Mystery Weekend

Every January, when the weather gets cold and the airfares get cheapish, my brother James and I visit a new city. Generally, these are places with a bit of history to them, and they’re generally ones we haven’t been to before. While we’re there, we try to meet some new people and do a few things off the beaten path. We call it our Mystery Weekend.

Putting the rock in the house with the Kzoo Curling Club.
Putting the rock in the house with the Kzoo Curling Club.

In 2011, we went to Kalamazoo, where we came across Sarah Lee, the queen of Kzoo social media. She tweeted to her thousand-plus followers, essentially: “Some random guys are coming to town; who wants to get dinner?” Here’s who showed up.

Hanging out with new Kzoo tweeps
Hanging out with new Kzoo tweeps

The previous year, we’d gone to Cleveland, where we saw LeBron James score 37 points and still barely defeat Oklahoma City and some rookie named Kevin Durant. Then we watched the world’s bravest, or most foolhardy, rooster wander past 2,000-degree molten glass at the Glass Bubble Project. And we paid a visit to the world’s largest chess-and-checkers collection, held at the central branch of the Cleveland Public Library, where the librarians will let you leaf through the leather-bound vellum of a 600-year-old book of chess problems.

600-year-old chess problems, in Latin, on vellum, in Cleveland
600-year-old chess problems, in Latin, on vellum, in Cleveland

In Scranton, we rented a small downtown theater and put on a Pecha Kucha Night. (What’s that? Kind of like show-and-tell for adults. Here’s the presentation format: 20 slides, which auto-advance at 20 seconds apiece, so each speaker gets 6 minutes and 40 seconds — no more and no less — to talk about his or her passion, hobby, project, or idea. Put eight or 10 presenters before an audience, and you’ve got a Pecha Kucha Night.) It went pretty well: we filled the house and got some nice writeups in the local press.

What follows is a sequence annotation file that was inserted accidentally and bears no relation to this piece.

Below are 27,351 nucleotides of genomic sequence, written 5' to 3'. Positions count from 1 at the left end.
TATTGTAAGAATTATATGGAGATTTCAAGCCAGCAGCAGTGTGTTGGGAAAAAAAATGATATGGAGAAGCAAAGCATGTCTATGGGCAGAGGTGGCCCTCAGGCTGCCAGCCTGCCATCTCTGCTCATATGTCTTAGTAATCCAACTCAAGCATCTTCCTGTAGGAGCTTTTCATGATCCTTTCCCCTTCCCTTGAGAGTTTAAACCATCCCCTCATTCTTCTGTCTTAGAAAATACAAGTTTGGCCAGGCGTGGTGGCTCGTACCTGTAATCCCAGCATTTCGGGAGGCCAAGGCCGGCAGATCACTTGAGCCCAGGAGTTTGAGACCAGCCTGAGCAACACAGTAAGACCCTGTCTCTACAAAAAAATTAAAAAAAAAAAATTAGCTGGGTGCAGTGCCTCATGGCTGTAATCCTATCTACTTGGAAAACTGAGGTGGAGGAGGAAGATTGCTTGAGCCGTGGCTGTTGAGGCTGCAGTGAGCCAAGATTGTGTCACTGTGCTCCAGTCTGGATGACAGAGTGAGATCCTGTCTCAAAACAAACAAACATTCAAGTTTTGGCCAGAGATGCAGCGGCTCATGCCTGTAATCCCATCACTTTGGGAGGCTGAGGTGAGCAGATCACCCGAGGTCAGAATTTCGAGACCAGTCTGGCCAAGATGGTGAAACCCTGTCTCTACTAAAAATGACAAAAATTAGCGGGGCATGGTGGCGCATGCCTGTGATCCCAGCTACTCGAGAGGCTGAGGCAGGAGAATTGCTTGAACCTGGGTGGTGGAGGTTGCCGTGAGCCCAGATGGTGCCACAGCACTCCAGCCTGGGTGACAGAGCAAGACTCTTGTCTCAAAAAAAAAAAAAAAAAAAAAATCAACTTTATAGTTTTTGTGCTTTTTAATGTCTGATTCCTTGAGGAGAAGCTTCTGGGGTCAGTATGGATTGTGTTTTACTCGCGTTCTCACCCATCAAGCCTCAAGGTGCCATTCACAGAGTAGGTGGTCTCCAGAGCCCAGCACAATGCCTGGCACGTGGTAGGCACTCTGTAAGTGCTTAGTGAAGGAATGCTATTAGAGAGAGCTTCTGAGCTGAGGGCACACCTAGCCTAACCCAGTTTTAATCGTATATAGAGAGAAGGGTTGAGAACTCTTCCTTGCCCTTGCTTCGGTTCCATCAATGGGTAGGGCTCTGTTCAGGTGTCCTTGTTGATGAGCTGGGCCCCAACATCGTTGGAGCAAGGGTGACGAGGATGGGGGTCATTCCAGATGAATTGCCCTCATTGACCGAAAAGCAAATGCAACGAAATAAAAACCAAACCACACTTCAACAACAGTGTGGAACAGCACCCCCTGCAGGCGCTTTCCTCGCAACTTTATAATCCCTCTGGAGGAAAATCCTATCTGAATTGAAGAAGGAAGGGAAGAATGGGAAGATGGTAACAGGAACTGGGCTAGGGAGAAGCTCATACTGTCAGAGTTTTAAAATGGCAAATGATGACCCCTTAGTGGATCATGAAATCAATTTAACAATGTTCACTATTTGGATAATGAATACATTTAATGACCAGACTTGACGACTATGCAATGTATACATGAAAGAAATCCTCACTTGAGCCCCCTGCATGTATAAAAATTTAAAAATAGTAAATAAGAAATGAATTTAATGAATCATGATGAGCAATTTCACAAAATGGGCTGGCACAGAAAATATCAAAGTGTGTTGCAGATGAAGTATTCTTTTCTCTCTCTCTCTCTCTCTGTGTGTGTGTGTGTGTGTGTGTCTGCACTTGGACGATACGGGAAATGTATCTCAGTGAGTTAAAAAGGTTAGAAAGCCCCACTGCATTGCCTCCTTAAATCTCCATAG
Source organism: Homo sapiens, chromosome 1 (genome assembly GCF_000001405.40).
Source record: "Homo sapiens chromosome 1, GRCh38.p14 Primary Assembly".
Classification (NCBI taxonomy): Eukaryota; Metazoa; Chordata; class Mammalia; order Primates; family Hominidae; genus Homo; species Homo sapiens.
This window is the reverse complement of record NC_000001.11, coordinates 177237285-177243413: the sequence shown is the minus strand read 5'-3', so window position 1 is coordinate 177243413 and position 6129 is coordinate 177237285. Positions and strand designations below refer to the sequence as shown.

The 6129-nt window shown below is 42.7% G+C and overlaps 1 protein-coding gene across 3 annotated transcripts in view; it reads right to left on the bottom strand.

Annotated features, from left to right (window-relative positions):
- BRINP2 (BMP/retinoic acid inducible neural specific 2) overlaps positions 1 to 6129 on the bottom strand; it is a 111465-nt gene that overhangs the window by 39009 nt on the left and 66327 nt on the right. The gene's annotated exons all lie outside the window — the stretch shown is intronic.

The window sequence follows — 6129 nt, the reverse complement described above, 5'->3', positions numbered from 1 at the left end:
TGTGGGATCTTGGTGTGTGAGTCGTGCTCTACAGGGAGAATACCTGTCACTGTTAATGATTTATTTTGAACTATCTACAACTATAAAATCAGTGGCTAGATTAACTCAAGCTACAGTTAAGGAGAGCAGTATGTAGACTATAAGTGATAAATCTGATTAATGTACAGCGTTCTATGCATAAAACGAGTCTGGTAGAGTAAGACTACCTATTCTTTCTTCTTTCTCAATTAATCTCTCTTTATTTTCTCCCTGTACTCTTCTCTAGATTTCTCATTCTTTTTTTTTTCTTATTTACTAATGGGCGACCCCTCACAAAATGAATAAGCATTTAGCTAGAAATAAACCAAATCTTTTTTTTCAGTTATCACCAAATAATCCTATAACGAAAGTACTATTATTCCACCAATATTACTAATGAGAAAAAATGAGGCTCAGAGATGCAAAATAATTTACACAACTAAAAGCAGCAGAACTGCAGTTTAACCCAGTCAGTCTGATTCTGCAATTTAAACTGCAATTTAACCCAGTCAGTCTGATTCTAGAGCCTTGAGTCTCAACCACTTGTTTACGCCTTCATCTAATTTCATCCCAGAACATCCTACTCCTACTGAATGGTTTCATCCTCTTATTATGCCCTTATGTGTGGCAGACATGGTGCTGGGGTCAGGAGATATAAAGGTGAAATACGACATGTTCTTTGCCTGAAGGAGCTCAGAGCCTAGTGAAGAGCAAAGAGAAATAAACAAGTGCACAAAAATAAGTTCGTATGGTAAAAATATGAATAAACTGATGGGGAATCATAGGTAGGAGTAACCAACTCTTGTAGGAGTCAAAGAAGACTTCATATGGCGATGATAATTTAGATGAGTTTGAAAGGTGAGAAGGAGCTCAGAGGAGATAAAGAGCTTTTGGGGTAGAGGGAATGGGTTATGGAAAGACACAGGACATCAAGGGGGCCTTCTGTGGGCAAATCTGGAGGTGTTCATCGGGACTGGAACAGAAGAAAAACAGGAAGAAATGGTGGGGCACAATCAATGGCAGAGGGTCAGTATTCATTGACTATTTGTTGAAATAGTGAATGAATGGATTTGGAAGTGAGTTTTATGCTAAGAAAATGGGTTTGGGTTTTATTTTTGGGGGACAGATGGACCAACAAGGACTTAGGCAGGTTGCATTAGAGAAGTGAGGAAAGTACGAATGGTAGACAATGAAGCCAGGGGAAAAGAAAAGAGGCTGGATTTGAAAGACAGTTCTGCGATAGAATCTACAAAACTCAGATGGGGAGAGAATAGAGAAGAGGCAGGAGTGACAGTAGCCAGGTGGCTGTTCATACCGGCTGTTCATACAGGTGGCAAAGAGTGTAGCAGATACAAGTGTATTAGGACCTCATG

Pecha Kucha Night Scranton, making the front page of the local alt-weekly
Pecha Kucha Night Scranton, making the front page of the local alt-weekly

Bangor, Maine, already had a thriving Pecha Kucha Night series, so we simply joined the fun. If you’re looking to meet interesting people in an unfamiliar city, you can’t do much better than a PKN. Our fellow presenters included a local firefighter, a 4th-grade teacher whose class does “mystery Skypes” with elementary schools across the country, a picture-book author and illustrator, and a co-creator of the seminal videogame Myst. We spoke, perhaps inevitably, about our Mystery Weekends:


So this year — next weekend, in fact — we’re off to Muncie, Indiana. Do you live there? Know anyone who does? Get in touch on Twitter (@navybook) and tell us what’s going on.

Update (Jan. 26): We had a great time in Muncie, thanks to a lot of folks who went out of their way to offer helpful suggestions or otherwise make us feel welcome. Here’s the Storify.

Update 2 (Jan. 29): Keith Roysdon of the Muncie Star Press wrote a nice little article on our crowdsourced visit.

Update 3 (Jan. 30): Well, that got a little crazy. The Star Press put the story out over the AP wire, and it got picked up by the Seattle Post-Intelligencer, San Antonio Express-News, Connecticut Post, San Francisco Chronicle, Washington (D.C.) Times, Albany (N.Y.) Times-Union, Houston Chronicle, and a half-dozen smaller news sites around Indiana and, for some reason, Connecticut. All part, I guess, of the Mystery Weekend magic.

Putting out to sea aboard the USS Carr from Norfolk Naval Station
Putting out to sea aboard the USS Carr from Norfolk Naval Station
A cheery sign welcomes you to the San Diego neighborhood of Normal Heights
A cheery sign welcomes you to the San Diego neighborhood of Normal Heights
Gardiner, Maine: "Sorry, folks, rest area's closed. Moose out front should have told you."
Gardiner, Maine: “Sorry, folks, rest area’s closed. Moose out front should have told you.”

Post a comment